What is the Single Sign-On extension?
Also known as the extensible Single Sign-On or SSOe, the single sign-on extension is a configuration profile payload for macOS, iOS and iPadOS introduced by Apple at WWDC 2019. This configuration profile redirects the request to authenticate to a website, app or service that is gated by a cloud Identity Provider (IdP).
The SSOe configuration profile payload tells the Apple device that when a user logs into a service with a SAML, OAuth 2.0 or OpenID Connect 2.0 authentication methods to redirect this request to the SSOe app locally installed on the device. Consider the payload as process requests through a local proxy. For example, if you wish to visit Microsoft’s SSO-enabled website, it launches the Microsoft Authenticator app instead.
Upon launching, the app, it will first request authentication for the user from the IdP, to validate that the requestor is really the user in question. Next, it will obtain an “access token” and a “refresh token” to keep the user’s login alive until the next time the user changes their password. The authenticator app is then responsible for authenticating the user to services, like logging into Salesforce via Safari or accessing your Office 365 email account within the native Microsoft Outlook app.
Note: SSOe configuration profiles can be set up to work either as a redirect or to provision a credential within the SSOe app. Currently, Microsoft Entra ID uses a redirect payload, while Okta FastPass uses a credential payload. In the latter, the FastPass authenticator app obtains a certificate from the Okta Certification Authority (CA) to authenticate the user. Both are important to note for future deployments as the technology continues being developed.
What is Platform Single Sign-on (PSSO)?
Platform SSO builds on the SSOe configuration profile by tying the local user account on a Mac to the Single Sign-On application. In this model, the user is presented with an identity provider login when they arrive at the macOS login screen.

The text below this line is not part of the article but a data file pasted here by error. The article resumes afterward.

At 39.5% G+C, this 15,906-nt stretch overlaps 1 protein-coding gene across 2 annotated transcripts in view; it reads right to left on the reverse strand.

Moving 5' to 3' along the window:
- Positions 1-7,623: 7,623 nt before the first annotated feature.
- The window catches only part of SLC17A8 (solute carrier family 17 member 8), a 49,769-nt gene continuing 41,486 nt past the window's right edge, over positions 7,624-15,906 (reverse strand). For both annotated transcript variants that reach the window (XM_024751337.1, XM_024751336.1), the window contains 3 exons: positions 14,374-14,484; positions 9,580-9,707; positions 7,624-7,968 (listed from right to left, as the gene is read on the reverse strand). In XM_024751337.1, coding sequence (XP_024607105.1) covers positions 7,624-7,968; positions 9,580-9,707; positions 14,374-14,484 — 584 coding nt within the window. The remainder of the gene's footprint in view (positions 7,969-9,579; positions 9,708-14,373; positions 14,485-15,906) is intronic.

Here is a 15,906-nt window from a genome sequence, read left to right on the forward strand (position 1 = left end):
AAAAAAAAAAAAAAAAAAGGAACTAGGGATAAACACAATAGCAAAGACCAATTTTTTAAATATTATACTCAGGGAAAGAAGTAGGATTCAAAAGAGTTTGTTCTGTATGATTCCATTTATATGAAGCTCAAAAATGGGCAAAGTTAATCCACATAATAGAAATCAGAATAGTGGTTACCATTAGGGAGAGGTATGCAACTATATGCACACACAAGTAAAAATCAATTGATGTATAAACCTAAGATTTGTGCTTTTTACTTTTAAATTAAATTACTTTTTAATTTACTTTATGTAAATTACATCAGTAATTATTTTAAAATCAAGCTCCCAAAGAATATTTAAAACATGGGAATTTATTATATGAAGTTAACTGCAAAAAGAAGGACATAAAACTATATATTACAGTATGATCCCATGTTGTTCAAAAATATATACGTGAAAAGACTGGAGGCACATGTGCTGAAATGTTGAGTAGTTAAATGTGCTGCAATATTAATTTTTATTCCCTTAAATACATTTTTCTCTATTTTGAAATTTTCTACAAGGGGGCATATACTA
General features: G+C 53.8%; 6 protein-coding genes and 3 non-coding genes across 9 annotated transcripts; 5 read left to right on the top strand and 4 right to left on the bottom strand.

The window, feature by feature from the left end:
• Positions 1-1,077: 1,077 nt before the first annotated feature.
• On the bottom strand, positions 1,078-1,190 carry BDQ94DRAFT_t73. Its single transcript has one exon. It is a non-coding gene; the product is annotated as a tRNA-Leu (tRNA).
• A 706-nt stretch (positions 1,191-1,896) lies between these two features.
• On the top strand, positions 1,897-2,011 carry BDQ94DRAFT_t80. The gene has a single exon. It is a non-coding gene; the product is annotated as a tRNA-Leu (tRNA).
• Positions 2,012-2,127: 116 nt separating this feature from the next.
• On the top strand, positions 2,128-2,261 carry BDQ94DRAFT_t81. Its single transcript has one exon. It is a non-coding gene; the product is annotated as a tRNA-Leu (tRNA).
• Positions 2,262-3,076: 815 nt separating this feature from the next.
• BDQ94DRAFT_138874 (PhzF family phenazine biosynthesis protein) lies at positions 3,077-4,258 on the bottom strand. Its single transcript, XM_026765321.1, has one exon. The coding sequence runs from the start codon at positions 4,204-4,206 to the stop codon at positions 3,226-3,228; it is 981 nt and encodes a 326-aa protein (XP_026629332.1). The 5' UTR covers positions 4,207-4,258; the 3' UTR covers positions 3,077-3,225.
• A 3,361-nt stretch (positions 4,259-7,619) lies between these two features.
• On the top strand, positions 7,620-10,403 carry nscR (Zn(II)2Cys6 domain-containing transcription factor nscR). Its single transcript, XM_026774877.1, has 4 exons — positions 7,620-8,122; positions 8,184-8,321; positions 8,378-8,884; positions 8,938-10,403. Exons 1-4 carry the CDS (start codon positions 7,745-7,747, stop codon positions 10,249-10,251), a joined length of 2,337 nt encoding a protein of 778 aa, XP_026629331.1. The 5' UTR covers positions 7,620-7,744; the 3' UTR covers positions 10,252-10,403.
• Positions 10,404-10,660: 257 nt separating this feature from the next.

But wait, doesn’t that sound a bit like Jamf Connect? More on that in a moment. Once the user enters their credentials at the Mac login window, the PSSO will either update the local account password for the user or use a token stored in the secure element of the Mac to authenticate the user locally — the workflow executed depends on how the PSSO extension is written by the developer or how the administrator has configured the deployed option for login handling. Depending on how the PSSO extension is written or how the administrator has set up the option for login, the PSSO will either update the local account password for the user OR it will use a token stored in the secure element of the Mac to authenticate the user locally.
After the user has successfully logged in, they can start accessing any resources gated by the IdP and the SSOe app will intercept the login and automatically authenticate the user, without additional password prompts. Pretty cool, right?!
So, how can I get started with PSSO at my organization?
Jamf Pro was early to ship support for the creation and management of PSSO profiles for increased efficiency, user productivity, and security. But to make use of PSSO, customers depend on their identity provider to provide a single sign-on extension host app. So while Jamf Pro supported PSSO, customers could only take advantage of this functionality once their identity provider also offered support. Jamf teamed up with Okta to update the Okta Verify app for Mac so that Okta and Jamf Pro customers can use the combination of platforms and enjoy the benefits of single sign-on for their Mac. This will make Jamf and Okta customers the first to make use this new capability that was originally showcased by Apple.